Earth, Our Temporary Home

Temporary home?

Yes, and I don’t mean “Life is short, and then we go to heaven.”

I think N. T. Wright is basically correct about the New Testament’s message of hope. The gospel is not primarily about “going to heaven” when you die. The gospel is good news that in Christ, God is fulfilling the promises inherent in creation, the call of Abraham, the exodus of the Israel, the establishment of the Kingdom of David and the entire Biblical story. In Jesus Christ, God is redeeming and restoring his creation. The gospel story ends in Jesus coming on the clouds to reign on earth and establish his reign of peace once-and-for-all.

You cannot, however, separate God’s reign of peace and justice from the other cosmic changes the gospel promises: the death of death, the transformation of bodily existence and the coming of a new heaven (sky) and new earth.

In a moment, in the twinkling of an eye, Paul says, we shall be changed. The perishable must put on the imperishable. The mortal must put on immortality. This is as true for the cosmos as it is for the human beings who inhabit it.

The earth is not immortal. It was born (in big round numbers) about 4500 million years ago. The first life appeared about a 1000 million years later. Photosynthesis took about another 1000 million years to oxygenate the atmosphere. Multi-celled organisms nearly another 1000 million years to appear. The first land animals only appeared about a 500 million years ago. The dinosaurs disappeared about 65 million years ago. Hominids have been using tools for about 2.5 million years. Agriculture has only been around for 0.01 millions years, give or take a bit.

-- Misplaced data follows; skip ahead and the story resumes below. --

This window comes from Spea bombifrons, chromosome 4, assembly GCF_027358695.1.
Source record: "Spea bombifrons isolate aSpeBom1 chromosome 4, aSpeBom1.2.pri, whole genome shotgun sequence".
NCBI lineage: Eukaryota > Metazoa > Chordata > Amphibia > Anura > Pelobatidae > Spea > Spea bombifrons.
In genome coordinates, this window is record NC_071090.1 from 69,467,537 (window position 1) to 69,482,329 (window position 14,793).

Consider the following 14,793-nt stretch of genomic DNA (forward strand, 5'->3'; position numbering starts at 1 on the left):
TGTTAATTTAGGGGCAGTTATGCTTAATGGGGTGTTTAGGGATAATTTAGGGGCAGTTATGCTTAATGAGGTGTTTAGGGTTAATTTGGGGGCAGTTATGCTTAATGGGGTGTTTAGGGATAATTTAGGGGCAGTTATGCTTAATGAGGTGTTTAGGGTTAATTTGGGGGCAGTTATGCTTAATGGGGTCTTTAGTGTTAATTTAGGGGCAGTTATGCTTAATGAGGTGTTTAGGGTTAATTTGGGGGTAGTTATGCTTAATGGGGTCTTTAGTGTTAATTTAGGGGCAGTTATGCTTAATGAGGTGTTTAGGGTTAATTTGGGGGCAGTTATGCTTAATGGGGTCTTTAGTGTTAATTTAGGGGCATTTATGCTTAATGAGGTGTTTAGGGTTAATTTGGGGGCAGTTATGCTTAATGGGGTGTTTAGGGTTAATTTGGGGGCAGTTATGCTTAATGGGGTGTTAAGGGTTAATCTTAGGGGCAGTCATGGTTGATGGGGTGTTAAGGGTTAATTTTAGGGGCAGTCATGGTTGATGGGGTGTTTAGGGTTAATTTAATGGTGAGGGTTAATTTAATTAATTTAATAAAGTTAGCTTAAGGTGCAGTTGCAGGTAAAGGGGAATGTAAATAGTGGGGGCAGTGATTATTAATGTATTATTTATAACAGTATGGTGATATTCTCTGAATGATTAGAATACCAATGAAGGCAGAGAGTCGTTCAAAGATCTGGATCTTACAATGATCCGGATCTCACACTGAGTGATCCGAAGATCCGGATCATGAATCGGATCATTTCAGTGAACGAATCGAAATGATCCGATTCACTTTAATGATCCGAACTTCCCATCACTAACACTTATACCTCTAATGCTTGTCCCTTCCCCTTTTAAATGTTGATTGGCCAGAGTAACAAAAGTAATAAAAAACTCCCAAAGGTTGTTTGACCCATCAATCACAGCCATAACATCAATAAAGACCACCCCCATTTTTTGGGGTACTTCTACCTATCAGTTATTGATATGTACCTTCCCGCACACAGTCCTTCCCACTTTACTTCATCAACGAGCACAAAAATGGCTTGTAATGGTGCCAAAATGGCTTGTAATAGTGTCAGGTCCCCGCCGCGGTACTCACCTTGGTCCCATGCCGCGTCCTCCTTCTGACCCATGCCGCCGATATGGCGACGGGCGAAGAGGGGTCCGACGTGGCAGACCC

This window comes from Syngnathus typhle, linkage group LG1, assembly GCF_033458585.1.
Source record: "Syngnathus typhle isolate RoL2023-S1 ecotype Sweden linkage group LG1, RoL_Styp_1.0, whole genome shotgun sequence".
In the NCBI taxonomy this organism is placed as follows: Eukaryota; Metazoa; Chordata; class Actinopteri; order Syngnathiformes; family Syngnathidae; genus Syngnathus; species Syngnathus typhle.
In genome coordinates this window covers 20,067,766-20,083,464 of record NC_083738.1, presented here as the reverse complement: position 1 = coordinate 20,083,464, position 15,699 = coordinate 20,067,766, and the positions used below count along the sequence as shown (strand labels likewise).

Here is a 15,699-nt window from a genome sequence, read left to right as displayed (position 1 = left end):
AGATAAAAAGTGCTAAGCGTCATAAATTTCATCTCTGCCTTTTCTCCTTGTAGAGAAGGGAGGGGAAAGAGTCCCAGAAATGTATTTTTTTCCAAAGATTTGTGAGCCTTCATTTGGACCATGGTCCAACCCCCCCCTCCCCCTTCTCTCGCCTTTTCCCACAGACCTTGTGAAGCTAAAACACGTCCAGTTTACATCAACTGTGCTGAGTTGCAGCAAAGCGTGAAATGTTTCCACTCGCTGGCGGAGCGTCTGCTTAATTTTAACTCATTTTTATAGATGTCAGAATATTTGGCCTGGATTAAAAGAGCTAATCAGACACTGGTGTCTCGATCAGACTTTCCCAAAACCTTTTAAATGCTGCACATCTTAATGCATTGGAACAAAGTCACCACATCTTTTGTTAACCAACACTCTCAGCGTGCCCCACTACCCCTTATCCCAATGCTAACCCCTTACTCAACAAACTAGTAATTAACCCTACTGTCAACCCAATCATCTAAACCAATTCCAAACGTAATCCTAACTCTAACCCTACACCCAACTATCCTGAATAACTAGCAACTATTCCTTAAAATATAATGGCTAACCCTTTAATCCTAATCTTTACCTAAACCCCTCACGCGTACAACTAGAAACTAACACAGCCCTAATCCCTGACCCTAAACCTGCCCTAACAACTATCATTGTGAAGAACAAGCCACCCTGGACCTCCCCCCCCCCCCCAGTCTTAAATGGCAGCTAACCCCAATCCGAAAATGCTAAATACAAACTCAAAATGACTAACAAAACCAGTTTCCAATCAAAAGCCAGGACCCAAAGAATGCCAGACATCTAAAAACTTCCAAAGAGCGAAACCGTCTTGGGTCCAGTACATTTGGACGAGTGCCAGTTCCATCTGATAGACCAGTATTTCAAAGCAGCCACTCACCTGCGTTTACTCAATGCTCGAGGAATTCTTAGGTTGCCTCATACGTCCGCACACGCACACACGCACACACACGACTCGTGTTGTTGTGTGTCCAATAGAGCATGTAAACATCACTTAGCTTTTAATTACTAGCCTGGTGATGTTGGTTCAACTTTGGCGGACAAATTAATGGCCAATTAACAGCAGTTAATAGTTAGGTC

The earth will not support life forever. The sun’s nuclear evolution will dictate the earth’s future. As the sun grows older, it will grow brighter. The earth’s temperature will increase, affecting the way that carbon-dioxide cycles through the atmosphere and oceans. In 500 to 900 million years, CO2 in the atmosphere will decrease to a point that the earth cannot support plant life anymore. The lack of vegetation will ultimately result in the loss of oxygen, so animal life will also become extinct. After another 1000 million or so years, water will disappear from the surface of the earth. The sun will become a red giant in about 5000 million years, expanding to about 250 times its current radius. Maybe the sun will swallow the earth; maybe the earth’s orbit will expand far enough for its charred  remains to survive.

The total history of life on earth is about 3/4 complete. Still, five hundred million more years is a long time, especially compared to the short history of human civilization. Without the hope of the resurrection, I suppose it might as well be 500 years as 500 million. I won’t survive long enough to see what happens. If God does not transform all creation, neither will anyone else.

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